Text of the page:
Treasuries have returned 7.3 percent this year, according to indexes compiled by Bloomberg and the European Federation of Financial Analysts Societies. Japan’s government bonds have gained 1.1 percent, while German bunds have returned 5.1 percent, the indexes show.


Tiho said...

"Meaning that it's not inflation but deflation that we are currently facing."

How did you get that?

I will try and help you one last time.

I would have thought that you need all the asset classes to confirm a certain outcome, for it to be true. In 2008, we had a deflationary crash. All main asset classes confirmed this. Yields fell to records back than, commodities crashed, so did stocks and the US Dollar spiked.

Currently bonds are the only asset class thinking it's deflation. Stocks are still above 1040 and no where near March 09 lows. Commodities have fallen even less than stocks and nowhere near late 08 lows. Brent Crude is at $110 for god sake. And the US Dollar has failed to rally during risk off mode.

If the bond market priced in deflation, why isn't there demand reduction for Oil? Shouldn't Oil be at $50 or $30 like you were forecasting a year ago? Man that doesn't make sense... how can we have deflation with $110 Oil? You are not making sense.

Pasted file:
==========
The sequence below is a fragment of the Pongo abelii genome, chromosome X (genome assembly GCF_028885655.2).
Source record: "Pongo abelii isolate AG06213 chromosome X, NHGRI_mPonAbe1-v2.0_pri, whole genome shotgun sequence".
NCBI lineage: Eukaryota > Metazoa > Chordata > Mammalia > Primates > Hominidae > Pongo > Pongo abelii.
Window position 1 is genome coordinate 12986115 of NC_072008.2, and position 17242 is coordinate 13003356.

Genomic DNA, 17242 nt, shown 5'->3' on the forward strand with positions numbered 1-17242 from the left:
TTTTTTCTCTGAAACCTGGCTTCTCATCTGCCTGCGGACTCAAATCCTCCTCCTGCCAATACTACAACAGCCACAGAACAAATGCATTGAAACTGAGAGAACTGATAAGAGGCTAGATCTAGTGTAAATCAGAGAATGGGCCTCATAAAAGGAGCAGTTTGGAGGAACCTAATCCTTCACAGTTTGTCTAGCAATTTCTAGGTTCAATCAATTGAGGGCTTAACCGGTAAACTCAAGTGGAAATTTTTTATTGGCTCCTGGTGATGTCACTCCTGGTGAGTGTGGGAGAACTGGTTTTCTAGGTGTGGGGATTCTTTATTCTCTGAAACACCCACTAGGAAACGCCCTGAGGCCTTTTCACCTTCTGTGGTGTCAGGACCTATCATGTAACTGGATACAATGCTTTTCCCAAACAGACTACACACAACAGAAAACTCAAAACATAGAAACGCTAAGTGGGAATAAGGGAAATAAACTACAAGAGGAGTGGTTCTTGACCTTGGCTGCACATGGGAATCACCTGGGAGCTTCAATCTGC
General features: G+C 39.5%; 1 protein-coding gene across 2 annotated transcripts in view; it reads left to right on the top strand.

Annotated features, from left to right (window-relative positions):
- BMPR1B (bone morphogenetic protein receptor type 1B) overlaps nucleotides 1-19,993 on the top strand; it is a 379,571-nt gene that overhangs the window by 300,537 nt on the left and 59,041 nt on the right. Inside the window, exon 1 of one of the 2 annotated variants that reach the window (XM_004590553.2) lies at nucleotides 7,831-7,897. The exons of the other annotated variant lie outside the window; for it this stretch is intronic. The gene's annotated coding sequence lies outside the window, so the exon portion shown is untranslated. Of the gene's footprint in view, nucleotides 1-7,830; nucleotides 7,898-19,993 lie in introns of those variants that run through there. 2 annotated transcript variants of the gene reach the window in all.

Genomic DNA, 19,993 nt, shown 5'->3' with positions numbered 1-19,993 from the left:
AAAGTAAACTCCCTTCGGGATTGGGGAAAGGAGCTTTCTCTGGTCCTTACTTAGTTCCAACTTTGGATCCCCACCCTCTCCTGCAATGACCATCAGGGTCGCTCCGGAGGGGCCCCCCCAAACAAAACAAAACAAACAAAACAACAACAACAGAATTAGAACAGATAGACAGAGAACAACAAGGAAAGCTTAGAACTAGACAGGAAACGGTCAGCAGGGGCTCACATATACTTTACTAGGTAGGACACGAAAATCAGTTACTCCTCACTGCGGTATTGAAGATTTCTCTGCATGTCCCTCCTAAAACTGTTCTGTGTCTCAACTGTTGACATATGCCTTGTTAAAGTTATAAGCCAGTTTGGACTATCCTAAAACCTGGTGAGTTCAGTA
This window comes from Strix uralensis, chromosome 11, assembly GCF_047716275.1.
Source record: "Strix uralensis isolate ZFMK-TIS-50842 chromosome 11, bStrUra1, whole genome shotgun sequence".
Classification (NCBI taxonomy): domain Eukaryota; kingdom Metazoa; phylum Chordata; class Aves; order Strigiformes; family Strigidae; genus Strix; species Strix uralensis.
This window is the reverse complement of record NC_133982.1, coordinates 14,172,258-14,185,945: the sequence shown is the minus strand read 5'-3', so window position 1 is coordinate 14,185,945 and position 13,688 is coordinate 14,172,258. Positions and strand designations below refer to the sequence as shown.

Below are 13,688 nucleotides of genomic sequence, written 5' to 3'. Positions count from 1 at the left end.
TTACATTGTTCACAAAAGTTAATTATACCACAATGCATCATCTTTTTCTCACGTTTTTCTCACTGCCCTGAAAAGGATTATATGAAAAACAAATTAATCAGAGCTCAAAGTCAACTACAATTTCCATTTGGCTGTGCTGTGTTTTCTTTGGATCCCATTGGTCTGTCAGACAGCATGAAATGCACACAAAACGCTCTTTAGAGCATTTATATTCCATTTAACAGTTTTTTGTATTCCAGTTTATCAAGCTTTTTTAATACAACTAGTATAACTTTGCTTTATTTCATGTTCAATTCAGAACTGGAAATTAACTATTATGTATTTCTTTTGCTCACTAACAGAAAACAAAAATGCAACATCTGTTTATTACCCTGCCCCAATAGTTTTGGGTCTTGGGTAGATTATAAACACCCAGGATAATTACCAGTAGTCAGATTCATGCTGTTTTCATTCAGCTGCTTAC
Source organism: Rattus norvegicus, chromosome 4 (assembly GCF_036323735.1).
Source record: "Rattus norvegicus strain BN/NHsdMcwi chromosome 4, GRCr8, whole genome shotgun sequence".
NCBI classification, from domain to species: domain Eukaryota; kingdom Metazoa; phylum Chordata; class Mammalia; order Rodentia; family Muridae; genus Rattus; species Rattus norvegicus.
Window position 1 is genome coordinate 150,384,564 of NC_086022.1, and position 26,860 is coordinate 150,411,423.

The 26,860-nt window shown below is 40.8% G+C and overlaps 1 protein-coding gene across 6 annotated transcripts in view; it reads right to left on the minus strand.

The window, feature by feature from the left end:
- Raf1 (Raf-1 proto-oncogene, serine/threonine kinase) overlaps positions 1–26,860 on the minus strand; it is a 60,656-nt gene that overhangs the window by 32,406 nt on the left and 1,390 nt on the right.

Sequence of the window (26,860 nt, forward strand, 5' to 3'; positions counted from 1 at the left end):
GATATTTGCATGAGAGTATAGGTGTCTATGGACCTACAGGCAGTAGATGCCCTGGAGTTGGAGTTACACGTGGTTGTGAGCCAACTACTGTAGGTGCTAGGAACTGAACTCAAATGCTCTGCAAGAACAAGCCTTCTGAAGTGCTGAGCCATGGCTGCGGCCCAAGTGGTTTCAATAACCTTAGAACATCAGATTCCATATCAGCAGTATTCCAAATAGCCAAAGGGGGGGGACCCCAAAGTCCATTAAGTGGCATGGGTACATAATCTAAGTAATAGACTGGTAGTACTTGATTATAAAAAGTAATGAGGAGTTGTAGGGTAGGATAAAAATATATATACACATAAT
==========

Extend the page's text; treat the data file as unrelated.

It seems that the bond traders are just imagining that it's a repeat of 2008. This is a bond bubble, not deflation. Bonds are a short of a century here with 99% bulls on DSI on them right now. If we were going to have deflationary collapse and demand distraction, wouldn't Copper and Oil be trading at $0? Wouldn't stock be discounting very bad earnings? If so, why are we down only 15%?

You seem to be thinking like 99% of other bond traders. And apparently that's contrarian?

In 2008 bonds were right in pricing in a crash, because all other major asset classes confirmed it. This is not 2008, and no other major asset class confirms US treasury yields making new lows. Emerging markets are not below 08 lows, neither are developed markets, neither are commodities like Copper or Crude. why is the US Dllar not higher than March 09?

I'm not sure where you studied economics, but I got taught that commodities or raw materials are inflation. Commodities need to collapse to see deflation, just like 2008. Where is the commodity crash? Deflation reduces demand...so why is Copper at $4? It's not deflation, that we are experiencing, it's just a correction in a commodity bull market and another opportunity to buy.